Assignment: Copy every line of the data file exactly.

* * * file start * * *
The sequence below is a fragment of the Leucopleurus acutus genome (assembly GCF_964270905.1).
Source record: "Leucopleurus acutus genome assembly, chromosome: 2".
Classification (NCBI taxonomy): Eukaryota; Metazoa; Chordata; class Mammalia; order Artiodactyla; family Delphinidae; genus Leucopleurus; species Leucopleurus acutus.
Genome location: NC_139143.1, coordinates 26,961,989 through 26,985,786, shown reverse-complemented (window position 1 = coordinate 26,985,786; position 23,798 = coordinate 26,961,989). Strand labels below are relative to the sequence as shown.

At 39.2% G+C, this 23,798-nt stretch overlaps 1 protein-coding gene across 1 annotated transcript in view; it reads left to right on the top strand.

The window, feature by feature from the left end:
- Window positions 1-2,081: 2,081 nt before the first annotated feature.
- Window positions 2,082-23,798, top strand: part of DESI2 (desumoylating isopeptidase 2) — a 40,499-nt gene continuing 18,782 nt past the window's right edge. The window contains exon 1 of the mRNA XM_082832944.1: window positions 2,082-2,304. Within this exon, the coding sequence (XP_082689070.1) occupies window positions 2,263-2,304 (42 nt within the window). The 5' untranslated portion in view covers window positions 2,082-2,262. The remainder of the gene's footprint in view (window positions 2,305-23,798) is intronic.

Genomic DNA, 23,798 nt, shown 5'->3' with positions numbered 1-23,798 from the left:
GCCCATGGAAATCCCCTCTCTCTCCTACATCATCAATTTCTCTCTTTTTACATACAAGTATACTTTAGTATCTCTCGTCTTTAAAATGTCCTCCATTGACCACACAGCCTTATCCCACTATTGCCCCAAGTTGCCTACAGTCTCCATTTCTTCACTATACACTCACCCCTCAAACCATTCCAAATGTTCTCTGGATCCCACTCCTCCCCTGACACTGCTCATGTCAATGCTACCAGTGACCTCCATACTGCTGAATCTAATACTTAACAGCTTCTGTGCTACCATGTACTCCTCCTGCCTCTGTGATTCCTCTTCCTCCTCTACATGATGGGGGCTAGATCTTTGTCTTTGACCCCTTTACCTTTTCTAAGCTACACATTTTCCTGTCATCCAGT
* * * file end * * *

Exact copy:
The sequence below is a fragment of the Leucopleurus acutus genome (assembly GCF_964270905.1).
Source record: "Leucopleurus acutus genome assembly, chromosome: 2".
Classification (NCBI taxonomy): Eukaryota; Metazoa; Chordata; class Mammalia; order Artiodactyla; family Delphinidae; genus Leucopleurus; species Leucopleurus acutus.
Genome location: NC_139143.1, coordinates 26,961,989 through 26,985,786, shown reverse-complemented (window position 1 = coordinate 26,985,786; position 23,798 = coordinate 26,961,989). Strand labels below are relative to the sequence as shown.

At 39.2% G+C, this 23,798-nt stretch overlaps 1 protein-coding gene across 1 annotated transcript in view; it reads left to right on the top strand.

The window, feature by feature from the left end:
- Window positions 1-2,081: 2,081 nt before the first annotated feature.
- Window positions 2,082-23,798, top strand: part of DESI2 (desumoylating isopeptidase 2) — a 40,499-nt gene continuing 18,782 nt past the window's right edge. The window contains exon 1 of the mRNA XM_082832944.1: window positions 2,082-2,304. Within this exon, the coding sequence (XP_082689070.1) occupies window positions 2,263-2,304 (42 nt within the window). The 5' untranslated portion in view covers window positions 2,082-2,262. The remainder of the gene's footprint in view (window positions 2,305-23,798) is intronic.

Genomic DNA, 23,798 nt, shown 5'->3' with positions numbered 1-23,798 from the left:
GCCCATGGAAATCCCCTCTCTCTCCTACATCATCAATTTCTCTCTTTTTACATACAAGTATACTTTAGTATCTCTCGTCTTTAAAATGTCCTCCATTGACCACACAGCCTTATCCCACTATTGCCCCAAGTTGCCTACAGTCTCCATTTCTTCACTATACACTCACCCCTCAAACCATTCCAAATGTTCTCTGGATCCCACTCCTCCCCTGACACTGCTCATGTCAATGCTACCAGTGACCTCCATACTGCTGAATCTAATACTTAACAGCTTCTGTGCTACCATGTACTCCTCCTGCCTCTGTGATTCCTCTTCCTCCTCTACATGATGGGGGCTAGATCTTTGTCTTTGACCCCTTTACCTTTTCTAAGCTACACATTTTCCTGTCATCCAGT